Though this multi-concept destination – which houses food, drink and retail merchants – first opened in 2017 near the Piccadilly train station, a major expansion late last year saw it treble in size. Step inside the colourful, LEGO-like maze of shipping containers, many of which are now double-stacked with their own rooftop terraces, and you’ll find some of the city’s top independent businesses. Stop by UrbanArtistry to pick up some graffiti-inspired artwork or Nordic Muse for beautiful homeware. Other additions include a DJ school and a stage, as well as a new, packed calendar of events, ranging from comedy nights to Pilates classes.
2. Chish & Fips
Brits love their fish and chips, ideally served with mushy peas – an addition so adored here that it’s known locally as Manchester caviar – so it takes a brave soul to give this iconic dish a twist. That’s exactly what Terry Huang and Hanna Michnowicz have done. This Asian-inspired restaurant is tucked into a railway arch near Manchester Victoria station. Most orders are to-go, so there’s just a handful of wooden tables with a row of chairs facing the open kitchen. Choose from fish, scallops and prawns before selecting your vegetables (options include mushy edamame and kimchi) and topping (chilli sauce or pepper, nori or wasabi spice). Finally, select your sauce – we recommend the spicy Japanese curry option.
“Check out a little restaurant called Oishii-Q, just off Oxford Road… this Japanese curry house often goes unnoticed but offers some of the best food in Manchester” – Ciaron Wilkinson, cultural connector at Manchester International Festival
Mancunians have been flocking to this boutique sneaker store in droves since it opened last October. Brothers Sam and Ben Kersh fell in love with footwear when the former went to Los Angeles to study, only to be blown away by its thriving sneaker scene. After years of bringing back shoes to England to sell online, they found they were running out of space and decided to open this 120m² store. Expect art-like displays of rare sneakers, a downstairs chill-out room and a key master arcade game filled with trainers.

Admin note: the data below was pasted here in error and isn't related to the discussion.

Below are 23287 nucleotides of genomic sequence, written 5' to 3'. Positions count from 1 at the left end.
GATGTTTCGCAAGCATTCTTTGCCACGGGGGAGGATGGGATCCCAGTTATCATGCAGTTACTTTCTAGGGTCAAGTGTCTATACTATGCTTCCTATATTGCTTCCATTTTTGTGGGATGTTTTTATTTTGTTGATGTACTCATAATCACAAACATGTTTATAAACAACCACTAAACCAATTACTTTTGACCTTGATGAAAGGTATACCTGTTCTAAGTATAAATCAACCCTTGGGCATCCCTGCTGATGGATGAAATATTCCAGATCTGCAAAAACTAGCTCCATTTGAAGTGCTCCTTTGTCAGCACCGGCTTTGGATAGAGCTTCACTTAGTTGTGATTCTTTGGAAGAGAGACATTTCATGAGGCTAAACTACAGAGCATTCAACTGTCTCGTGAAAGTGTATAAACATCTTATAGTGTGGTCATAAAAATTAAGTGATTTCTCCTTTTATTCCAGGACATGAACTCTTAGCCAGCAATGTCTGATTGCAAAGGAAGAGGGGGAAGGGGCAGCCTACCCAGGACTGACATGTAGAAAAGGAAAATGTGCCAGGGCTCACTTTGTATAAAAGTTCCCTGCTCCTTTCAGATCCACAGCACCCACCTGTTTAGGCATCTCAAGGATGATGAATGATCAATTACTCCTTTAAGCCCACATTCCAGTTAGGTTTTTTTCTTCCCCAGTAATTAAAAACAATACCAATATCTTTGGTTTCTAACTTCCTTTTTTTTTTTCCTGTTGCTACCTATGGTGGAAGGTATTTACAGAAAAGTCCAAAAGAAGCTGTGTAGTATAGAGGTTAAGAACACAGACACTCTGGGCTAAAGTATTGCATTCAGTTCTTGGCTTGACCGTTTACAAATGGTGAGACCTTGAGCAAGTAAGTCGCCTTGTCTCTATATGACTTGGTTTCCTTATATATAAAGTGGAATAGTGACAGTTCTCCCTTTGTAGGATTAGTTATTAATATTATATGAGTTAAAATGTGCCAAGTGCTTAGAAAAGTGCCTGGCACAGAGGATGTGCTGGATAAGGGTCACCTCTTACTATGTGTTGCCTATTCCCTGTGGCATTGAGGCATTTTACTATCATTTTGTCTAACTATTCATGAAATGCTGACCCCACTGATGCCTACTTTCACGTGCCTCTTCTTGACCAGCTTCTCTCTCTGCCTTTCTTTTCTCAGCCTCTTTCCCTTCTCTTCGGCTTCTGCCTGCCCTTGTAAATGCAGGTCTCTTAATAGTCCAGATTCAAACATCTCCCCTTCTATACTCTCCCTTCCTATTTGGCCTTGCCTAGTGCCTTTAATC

4. The Sparrows
Sake specialist Kasia Hitchcock has brought the mountains – or at least their cuisine – to the city. The restaurant, recently relocated to the heart of Red Bank, feels just as wonderfully cosy as it did at its old location, with only a 10-seat capacity. The name is a nod to spätzle (literally “little sparrow”), a type of pasta with its roots firmly in Europe’s mountainous regions, named for the way the elegant shapes float serenely in the water during the cooking process. Although spätzle rules the roost here, there are plenty of other European classics, including mezzelune, a stuffed pasta common in German-speaking countries, and a Tyrolese goulash.
Urban wine bars can sometimes have an identical, nondescript look: typically minimal spaces with dark interiors. But you won’t experience that at this welcoming Murray Street watering hole, lined with shelves stacked with artwork and flooded with plenty of natural light. While the food here is delicious – the light-as-air ricotta dumplings are legendary – it’s the drinks that truly take centre stage. Co-founder William Sutton is passionate about organic wines, and sources most of the labels served here from around Europe.
This travelling exhibition arrived at Manchester’s Great Northern Warehouse in late November last year. Expect 90 supersized masterpieces, made from over a million LEGO bricks. Until 20 April. *Only a maximum of 50 people are allowed on the premises each hour.
Taking over Manchester Cathedral, its highlights include masterclasses from industry experts and a chance to sample a huge range of gins and rums. 4-5 September
Singapore Airlines flies to Manchester five times weekly. To book a flight, visit singaporeair.com
This article was originally published in the March 2020 issue of SilverKris magazine